Tuesday, January 11, 2011

Why The Continuing Bewilderment About QE2 and Interest Rates?

Why do we continue to get the following line of reasoning about QE2 and interest rates reported in the press?
The trouble [with QE2] is, though yields fell sharply between August and November as the markets anticipated the new program, they have risen since it was formally announced in November, leaving many in the markets puzzled about the value of the Fed’s bond-buying program. 
This particular quote comes from the New York Times, but it is ubiquitous in the press.  As I and others have said before, a truly successful QE2--one that helps revive the economy--should ultimately lead to higher bond interest rates.  Yes, yields may initially fall but an economic recovery should be accompanied by rise in interest rates as the demand for credit increases.  Amazingly, after spending several paragraphs raising doubts about whether QE2 is working because of rising yields, the NY Times article closes with this from Brian P. Sack, the head of the NY Fed trading desk:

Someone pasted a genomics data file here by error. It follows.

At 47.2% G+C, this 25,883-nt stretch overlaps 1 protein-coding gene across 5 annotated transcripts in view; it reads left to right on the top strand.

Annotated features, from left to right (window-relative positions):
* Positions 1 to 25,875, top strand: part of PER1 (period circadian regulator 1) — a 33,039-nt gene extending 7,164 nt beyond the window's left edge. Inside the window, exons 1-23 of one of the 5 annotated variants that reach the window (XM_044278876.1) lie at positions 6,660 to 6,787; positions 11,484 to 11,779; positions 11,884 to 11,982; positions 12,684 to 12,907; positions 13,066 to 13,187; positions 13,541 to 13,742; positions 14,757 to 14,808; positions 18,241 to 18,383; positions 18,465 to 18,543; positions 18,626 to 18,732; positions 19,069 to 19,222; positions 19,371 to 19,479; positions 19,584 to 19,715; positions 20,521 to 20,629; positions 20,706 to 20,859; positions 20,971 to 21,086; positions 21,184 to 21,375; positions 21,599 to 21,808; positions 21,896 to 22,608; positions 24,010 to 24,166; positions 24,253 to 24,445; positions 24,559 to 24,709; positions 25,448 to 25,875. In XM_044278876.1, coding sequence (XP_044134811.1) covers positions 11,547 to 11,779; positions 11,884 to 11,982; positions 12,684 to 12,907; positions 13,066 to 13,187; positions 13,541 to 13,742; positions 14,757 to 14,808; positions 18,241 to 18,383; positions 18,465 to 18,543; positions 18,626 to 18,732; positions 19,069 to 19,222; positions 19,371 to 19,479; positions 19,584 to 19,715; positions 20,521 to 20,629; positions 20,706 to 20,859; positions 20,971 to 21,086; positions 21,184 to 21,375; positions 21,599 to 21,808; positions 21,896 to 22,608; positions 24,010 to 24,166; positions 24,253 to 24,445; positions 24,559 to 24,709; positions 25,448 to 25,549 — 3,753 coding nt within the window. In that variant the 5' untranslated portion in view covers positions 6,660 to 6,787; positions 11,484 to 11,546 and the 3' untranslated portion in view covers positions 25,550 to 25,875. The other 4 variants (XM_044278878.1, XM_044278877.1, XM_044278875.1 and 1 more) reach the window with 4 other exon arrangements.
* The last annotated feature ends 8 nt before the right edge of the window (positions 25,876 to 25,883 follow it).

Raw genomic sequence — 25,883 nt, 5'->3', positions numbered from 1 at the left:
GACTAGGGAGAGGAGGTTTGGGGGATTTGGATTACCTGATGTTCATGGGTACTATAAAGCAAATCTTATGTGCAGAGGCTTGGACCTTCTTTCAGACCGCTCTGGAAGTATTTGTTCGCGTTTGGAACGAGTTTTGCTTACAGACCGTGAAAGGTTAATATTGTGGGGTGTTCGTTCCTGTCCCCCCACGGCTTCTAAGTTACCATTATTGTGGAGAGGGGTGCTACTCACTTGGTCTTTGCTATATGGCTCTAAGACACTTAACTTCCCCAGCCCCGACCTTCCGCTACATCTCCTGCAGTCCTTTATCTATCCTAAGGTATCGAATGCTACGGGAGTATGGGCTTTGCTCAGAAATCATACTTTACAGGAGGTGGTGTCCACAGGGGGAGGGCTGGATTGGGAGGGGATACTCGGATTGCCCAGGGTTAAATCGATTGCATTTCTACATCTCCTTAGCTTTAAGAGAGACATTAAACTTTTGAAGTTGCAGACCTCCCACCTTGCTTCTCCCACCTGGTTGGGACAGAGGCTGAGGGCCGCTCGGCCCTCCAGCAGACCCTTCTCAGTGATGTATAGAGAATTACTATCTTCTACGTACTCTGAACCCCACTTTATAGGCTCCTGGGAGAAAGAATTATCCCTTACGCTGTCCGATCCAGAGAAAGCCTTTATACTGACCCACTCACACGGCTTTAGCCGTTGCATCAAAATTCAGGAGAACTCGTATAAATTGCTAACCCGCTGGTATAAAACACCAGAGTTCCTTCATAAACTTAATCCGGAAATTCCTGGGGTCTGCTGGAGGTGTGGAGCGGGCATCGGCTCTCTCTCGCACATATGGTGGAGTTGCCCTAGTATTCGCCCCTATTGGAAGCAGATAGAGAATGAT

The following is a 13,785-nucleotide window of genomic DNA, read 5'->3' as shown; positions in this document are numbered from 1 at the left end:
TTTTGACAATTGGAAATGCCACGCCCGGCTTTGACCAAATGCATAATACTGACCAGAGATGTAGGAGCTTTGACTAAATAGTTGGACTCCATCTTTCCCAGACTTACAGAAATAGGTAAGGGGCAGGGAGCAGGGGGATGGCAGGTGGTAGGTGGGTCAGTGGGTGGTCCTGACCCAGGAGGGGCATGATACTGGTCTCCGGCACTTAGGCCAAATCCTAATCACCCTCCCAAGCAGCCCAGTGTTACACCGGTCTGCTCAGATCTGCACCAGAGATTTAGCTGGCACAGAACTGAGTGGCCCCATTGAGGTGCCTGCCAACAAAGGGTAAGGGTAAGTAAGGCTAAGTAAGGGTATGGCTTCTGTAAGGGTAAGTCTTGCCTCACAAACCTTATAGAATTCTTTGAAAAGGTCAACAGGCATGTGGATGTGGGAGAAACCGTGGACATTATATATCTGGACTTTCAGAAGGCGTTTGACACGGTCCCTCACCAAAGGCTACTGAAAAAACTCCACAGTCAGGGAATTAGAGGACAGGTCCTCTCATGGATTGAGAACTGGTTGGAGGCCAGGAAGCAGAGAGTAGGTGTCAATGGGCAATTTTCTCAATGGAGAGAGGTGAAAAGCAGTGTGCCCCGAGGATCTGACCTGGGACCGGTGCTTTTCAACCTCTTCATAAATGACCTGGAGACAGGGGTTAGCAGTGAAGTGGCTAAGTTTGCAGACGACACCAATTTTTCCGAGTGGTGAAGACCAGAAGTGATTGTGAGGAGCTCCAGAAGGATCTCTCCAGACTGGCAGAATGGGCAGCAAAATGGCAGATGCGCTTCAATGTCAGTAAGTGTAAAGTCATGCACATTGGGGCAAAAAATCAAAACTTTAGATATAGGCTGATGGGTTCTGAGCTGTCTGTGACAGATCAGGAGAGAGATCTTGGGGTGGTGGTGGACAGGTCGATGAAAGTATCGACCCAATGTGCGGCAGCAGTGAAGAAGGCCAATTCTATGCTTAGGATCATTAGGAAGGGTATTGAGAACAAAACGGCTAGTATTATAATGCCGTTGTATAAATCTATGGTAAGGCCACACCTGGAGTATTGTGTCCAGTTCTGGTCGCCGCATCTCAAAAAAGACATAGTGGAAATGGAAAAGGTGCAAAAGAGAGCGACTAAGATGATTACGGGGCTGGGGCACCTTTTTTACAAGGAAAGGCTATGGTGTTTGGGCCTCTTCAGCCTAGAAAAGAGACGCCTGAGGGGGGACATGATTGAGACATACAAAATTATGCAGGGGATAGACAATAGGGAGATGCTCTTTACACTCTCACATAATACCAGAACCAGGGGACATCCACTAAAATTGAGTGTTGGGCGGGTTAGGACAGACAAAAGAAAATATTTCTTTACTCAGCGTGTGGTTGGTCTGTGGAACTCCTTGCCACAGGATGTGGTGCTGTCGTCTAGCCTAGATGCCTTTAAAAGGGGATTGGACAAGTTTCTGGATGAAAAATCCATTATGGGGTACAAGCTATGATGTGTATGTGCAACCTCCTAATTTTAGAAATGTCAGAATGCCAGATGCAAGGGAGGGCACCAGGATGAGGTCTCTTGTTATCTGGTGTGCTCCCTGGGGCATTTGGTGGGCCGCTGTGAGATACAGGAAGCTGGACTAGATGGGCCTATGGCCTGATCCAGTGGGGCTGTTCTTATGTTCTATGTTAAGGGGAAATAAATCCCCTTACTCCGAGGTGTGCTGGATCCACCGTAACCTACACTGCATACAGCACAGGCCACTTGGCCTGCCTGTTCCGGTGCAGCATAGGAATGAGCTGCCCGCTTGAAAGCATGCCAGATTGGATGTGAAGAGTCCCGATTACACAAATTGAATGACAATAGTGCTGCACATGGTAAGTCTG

“Rates have risen for the reasons we were hoping for: investors are more optimistic about the recovery,” said Mr. Sack. “It is a good sign.”
And they save that for the closer?  How much more insightful the article could have been had there been some discussion about this point up front.  QE2 is far from perfect, but it is probably in some way contributing to the change in economic expectations and thus the uptick in interest rates. It is that simple.

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